In this part of our Introduction to HTML for WordPress and Thesis users we’re going to look at HTML in the WordPress text editor but before we start talking about styling text, we’re going to come over here to Pages and look at our Test HTML page.
Text/HTML and Visual View
As you know WordPress has these two different view of this text editor, you have the visual view of the text editor and you have the text view where the HTML is visible. In fact, you can already see some HTML here. There’s the opening h2, there is the closing h2 tag and you can type HTML directly inside of this HTML view.
You can also use the visual view and the visual editor for creating HTML and that’s how WordPress expects you to do it, right? It provides the text editor for people who really want to do something out of the ordinary but it provides the visual editor, essentially a kind of what you see is what you get style of editor, that gives you the opportunity to essentially create HTML without really realizing you’re creating HTML.
The text editor is pretty good at doing this with simple HTML so things like paragraphs and headings and lists, images, that sort of thing it does pretty well. On the other hand, it mangles the living daylights out of HTML especially when you switch back and forth between the visual view and the text view.
In fact, what would be great is if you could have an HTML view that was preserved for you so that it didn’t get run through the wringer of the visual view and the primary issue here comes down to paragraph tags. You notice that there are no paragraph tags here in this but let’s come over and take a look at the test HTML page and view the source chart.
Let’s close up the menu and the header so we’re here in columns and content, we close up headline area. You can see inside of that content area we have our heading text and then we have a paragraph and another paragraph with opening and closing paragraph tags even though there are no paragraph tags showing here.
This also ends up being obvious if you just view the straight source. This is the heading that we’re looking at and then here is that paragraph text and it has this paragraph tag that’s wrapping that paragraph. Now, the reason that’s there is is because WordPress automatically adds the paragraph tag to this text.
So if you write some text here and hit enter and write some more text and update it, WordPress automatically makes that a new paragraph even though over here, there’s no p. If we refresh this, if we inspect that element you can see that we end up with another paragraph tag there.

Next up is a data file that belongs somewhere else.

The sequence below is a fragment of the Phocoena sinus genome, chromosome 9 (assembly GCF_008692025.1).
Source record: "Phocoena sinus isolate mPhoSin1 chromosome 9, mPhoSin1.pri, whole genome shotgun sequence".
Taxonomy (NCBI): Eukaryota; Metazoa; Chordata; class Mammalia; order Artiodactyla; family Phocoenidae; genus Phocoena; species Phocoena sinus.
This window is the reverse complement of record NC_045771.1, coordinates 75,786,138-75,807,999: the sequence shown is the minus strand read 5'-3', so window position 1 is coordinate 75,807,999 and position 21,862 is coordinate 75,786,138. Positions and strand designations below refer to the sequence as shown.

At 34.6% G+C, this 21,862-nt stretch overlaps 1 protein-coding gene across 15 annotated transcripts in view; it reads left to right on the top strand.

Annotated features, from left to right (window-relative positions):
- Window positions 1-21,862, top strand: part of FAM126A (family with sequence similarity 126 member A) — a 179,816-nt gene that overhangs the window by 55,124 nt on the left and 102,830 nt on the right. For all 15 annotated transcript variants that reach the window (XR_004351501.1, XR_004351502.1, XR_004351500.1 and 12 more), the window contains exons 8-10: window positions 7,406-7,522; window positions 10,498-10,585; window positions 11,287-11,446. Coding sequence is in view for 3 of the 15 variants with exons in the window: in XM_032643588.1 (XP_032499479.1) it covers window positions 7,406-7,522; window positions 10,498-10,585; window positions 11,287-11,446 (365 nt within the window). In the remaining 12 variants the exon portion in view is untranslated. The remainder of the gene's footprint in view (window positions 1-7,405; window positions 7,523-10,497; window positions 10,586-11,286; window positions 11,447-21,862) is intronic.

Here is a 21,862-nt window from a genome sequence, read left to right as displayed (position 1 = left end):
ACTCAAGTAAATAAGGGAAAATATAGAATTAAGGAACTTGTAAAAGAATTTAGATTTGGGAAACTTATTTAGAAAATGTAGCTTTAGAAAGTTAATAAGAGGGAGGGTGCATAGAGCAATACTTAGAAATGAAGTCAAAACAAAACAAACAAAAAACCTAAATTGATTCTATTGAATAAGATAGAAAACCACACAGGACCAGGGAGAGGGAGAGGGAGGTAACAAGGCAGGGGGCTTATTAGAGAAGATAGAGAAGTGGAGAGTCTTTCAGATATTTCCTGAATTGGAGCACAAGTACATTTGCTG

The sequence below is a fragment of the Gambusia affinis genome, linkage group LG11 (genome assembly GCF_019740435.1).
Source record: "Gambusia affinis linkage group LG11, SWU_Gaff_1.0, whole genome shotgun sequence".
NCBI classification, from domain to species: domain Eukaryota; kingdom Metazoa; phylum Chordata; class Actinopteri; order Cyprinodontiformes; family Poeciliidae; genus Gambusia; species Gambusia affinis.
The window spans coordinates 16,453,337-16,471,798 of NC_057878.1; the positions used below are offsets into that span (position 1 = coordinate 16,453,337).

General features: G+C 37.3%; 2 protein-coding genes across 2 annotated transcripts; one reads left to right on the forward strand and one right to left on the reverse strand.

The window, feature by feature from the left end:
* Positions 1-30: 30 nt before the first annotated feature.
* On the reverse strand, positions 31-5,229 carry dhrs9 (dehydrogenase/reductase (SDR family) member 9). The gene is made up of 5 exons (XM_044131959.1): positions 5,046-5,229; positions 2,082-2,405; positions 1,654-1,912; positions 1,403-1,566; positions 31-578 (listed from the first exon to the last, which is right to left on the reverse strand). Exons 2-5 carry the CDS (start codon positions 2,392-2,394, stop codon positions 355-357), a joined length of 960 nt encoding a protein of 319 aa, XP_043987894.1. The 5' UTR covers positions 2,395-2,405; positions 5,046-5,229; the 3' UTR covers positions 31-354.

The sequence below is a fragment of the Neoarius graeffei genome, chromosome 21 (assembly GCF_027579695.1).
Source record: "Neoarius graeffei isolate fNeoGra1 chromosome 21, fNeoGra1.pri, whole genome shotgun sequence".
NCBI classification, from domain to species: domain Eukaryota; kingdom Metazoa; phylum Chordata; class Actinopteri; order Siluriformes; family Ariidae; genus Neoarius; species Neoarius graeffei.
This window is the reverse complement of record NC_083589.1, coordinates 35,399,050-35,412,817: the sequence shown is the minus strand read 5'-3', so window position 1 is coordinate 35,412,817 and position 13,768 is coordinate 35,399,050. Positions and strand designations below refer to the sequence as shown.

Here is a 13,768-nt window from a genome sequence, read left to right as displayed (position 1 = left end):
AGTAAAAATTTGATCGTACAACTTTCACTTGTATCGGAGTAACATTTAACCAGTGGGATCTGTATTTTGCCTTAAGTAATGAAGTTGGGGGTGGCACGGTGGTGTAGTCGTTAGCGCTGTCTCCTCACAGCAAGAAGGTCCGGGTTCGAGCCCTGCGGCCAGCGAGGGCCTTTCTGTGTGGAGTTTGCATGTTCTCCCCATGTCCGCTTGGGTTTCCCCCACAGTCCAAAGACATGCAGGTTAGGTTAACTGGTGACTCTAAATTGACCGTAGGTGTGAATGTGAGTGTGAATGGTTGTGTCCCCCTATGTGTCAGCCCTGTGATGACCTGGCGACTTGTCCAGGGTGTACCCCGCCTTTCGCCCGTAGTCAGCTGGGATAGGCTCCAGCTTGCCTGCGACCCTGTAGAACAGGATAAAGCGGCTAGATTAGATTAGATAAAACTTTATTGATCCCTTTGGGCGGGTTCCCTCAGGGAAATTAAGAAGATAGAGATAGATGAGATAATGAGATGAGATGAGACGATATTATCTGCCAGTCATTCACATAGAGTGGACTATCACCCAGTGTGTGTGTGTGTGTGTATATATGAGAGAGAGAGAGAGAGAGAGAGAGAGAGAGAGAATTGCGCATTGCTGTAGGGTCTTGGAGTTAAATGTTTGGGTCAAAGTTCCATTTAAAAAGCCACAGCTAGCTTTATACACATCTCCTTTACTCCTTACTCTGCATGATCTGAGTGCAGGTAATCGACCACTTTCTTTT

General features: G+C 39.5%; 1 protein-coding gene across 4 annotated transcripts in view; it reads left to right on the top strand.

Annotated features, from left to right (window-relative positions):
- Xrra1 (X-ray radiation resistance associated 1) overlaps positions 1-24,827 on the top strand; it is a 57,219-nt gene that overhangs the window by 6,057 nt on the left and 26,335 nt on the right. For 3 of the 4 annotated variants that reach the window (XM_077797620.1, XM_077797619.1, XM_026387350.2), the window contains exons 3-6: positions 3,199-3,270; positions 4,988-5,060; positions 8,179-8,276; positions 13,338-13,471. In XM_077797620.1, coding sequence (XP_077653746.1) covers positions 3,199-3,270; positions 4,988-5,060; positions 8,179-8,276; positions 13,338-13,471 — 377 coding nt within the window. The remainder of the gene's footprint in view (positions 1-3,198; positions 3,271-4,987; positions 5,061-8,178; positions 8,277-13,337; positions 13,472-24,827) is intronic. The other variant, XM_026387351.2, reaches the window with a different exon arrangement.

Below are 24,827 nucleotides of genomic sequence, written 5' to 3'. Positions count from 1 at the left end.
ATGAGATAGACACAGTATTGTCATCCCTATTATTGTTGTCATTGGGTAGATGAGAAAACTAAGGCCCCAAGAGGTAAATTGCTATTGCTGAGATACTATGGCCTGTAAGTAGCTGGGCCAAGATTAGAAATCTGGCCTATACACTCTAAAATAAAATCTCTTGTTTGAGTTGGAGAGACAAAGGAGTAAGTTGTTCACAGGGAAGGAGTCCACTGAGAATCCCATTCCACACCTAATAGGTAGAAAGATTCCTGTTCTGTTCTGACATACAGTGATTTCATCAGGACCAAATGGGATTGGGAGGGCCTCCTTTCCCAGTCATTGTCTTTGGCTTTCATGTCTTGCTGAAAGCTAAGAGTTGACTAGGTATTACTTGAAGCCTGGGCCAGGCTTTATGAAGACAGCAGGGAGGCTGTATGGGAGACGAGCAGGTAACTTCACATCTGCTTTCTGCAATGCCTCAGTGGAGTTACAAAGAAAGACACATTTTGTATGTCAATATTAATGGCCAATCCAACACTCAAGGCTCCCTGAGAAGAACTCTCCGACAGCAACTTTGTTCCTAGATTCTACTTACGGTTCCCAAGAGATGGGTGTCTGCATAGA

The reason why that’s a problematic is because WordPress looks at this text and then essentially guesses that’s what you want. It guesses that this enter that you entered when you went to the next line meant that you want it to be a paragraph break so that wraps everything in a paragraph tag again and keeps on going. It makes that interpretation and if it sees HTML it doesn’t recognize or doesn’t know what to do with, it can trash it. So the WordPress text editor is not particularly good at writing just straight HTML or complicated HTML.
Paragraph Breaks, Line Breaks and Non Breaking Spaces
Something that you want to consider is the difference between a paragraph break and a line break or a non-breaking space. For example, I’m going to delete this so we’ve got this “Write some more text” there as a continuation of this paragraph. If we update it and come over and refresh it, now it’s up here as part of that. And if we view the page source, here it is all the way over here “Write some more text” inside of that paragraph tag.
Well, you can actually add an HTML non-breaking space here instead of a paragraph by hitting shift+enter. Now, shift+enter is not giving you as much space, right? You can see that there’s not this big gap, now it’s just a new line rather than a paragraph break. Let’s update this, come over to HTML and you can see it’s been moved down.
Let’s reload this you can see it’s been moved down and if we view the page source, you can see it’s been moved down again and there is this br/ tag here and the br/ tag stands for line break or break and it is essentially calling for a new line without calling for a new paragraph.
So we could shift+enter again and add more, shift+enter again and a little more and update. Now what we’ll end up with, even though we don’t see any br/ tags there, nevertheless each one of these things is going to have a br/ tag after it. So write some more text br/, add some more br/, and a little bit more and then you get the closing paragraph tag.
And that’s why there is a potential issue with writing HTML in WordPress because the WordPress text editor automatically interprets content that you’ve placed in the text editor and attempts to add paragraph tags and break tags where it perceives those want to be used.
However, you can write your own HTML here. In fact, we could do that, add abr/ tag there in each place, update it, come back over here and refresh it. Now it’s going to continue to look exactly like that and that’s just fine. However if we come over here and view it, you can see in the visual it doesn’t represent the
tags. If we update it here those br/ tags are going to get killed.
Come back over and take a look at it and now, those br/ tags are all gone, right? So that’s an example of why this is not that great for HTML. However, if you choose, you can write as complex as HTML as you want to as long as you never switch back over to the visual view.
If you want to be able to switch back and forth between the visual view, then you want to let WordPress manage paragraphs and breaks by doing what I showed you, shift+enter, shift+enter, shift+enter or enter and let the visual editor write most of your HTML for you because this is actually quite good at very simple HTML.